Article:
1. Water loss - the ungelatinized starch granule has the capacity to absorb about 20 times its own weight of water and expand to about 100 times its original volume. The relatively high solids of the corrugating adhesive raw starch, therefore, allows only a partial swelling of the raw starch granules. The identity of these granules exists In the final dried glue line and their ability to form the continuous film required of the adhesive is at best limited.

Carrier loss - the carrier starch is the true adhesive because it is "dissolved" and capable of forming a continuous film. The carrier starch is analogous to the Portland Cement that binds the aggregate (the raw starch) in concrete. To the extent that carrier is lost in the paper, the proportion of aggregate to cement increases and the quality of the "concrete" is reduced.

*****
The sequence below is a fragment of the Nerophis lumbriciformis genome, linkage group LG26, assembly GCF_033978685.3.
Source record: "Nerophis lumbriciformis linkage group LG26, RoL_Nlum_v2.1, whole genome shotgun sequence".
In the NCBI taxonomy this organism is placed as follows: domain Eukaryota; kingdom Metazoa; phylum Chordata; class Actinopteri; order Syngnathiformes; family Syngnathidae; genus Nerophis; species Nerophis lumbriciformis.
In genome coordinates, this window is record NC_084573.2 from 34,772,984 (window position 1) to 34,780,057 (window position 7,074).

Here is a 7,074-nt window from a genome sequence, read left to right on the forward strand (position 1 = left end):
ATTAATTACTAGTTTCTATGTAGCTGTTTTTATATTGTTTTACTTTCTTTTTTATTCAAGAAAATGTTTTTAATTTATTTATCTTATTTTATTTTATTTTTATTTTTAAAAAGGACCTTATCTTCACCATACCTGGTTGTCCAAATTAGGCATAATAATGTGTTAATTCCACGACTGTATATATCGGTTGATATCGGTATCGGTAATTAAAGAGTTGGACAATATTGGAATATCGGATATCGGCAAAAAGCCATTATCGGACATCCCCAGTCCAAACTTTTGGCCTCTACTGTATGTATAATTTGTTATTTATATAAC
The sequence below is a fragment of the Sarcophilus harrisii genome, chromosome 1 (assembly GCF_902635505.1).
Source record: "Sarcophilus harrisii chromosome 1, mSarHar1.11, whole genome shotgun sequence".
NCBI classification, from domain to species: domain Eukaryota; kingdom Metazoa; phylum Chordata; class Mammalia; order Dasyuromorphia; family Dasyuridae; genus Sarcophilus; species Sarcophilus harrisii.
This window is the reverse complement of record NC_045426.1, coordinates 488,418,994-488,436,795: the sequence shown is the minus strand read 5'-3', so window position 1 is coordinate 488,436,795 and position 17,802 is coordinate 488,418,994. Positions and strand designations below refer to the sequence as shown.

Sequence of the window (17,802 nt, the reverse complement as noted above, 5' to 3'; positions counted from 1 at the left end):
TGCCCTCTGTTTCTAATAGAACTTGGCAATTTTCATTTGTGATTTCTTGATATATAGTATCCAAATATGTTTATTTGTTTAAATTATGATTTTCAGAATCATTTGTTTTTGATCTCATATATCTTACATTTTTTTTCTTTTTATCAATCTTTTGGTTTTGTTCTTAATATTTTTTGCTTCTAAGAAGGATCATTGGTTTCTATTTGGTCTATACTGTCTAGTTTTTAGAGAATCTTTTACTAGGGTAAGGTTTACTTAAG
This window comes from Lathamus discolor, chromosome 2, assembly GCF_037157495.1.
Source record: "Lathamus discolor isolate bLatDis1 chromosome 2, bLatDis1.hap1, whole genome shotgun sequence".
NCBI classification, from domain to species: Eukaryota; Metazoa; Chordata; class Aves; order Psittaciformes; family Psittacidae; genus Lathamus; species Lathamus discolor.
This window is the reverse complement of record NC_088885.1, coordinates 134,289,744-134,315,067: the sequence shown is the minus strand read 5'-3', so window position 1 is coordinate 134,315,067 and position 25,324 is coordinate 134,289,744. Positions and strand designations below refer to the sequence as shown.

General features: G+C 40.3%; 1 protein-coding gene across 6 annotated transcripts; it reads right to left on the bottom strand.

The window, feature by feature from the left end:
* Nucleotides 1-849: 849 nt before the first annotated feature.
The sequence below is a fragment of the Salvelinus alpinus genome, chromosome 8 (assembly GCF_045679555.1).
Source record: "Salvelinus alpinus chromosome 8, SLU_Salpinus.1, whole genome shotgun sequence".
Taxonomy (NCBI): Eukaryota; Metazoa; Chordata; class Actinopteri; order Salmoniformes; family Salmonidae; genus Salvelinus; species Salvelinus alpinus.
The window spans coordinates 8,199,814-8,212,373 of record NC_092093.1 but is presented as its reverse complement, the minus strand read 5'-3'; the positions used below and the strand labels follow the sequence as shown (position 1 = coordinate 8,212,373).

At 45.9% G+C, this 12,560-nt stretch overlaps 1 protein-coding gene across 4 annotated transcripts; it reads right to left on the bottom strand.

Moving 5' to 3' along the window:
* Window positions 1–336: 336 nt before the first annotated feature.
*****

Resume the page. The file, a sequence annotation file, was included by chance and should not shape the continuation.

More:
Specialty Carriers are much more efficient carriers than is unmodified corn starch because of the following properties. They can be formulated in any equipment.

1. Water holding - substantially better than corn starch, allows more complete swelling of raw starch.

2. Rapid viscosity increase - the amylose fraction causes a rapid viscosity increase with only a small loss of water (increase in carrier solids).

3. Rapid wet tack buildup - the increase in wet tack or wet film strength is much more rapid with specialty products than with pearl corn starch. This means faster penetration and development of green bond and more speed.

4. Adhesive efficiency, low application levels Specialty Carriers are more efficient than pearl corn starch so smaller liquid volumes of adhesive can be used to effect the bond. This helps make flatter board.

5. The properties of Specialty Carriers, especially the added tack and penetration helps overcome variations in paper.

Competing Events - The Great Race

The corrugating bonding process is a highly dynamic one that is occurring on very hot moist medium that is an ideal absorbent. After adhesive application, wetting, diffusion, and adsorption to the cellulose fibre, raw starch gelatinization must occur very rapidly or the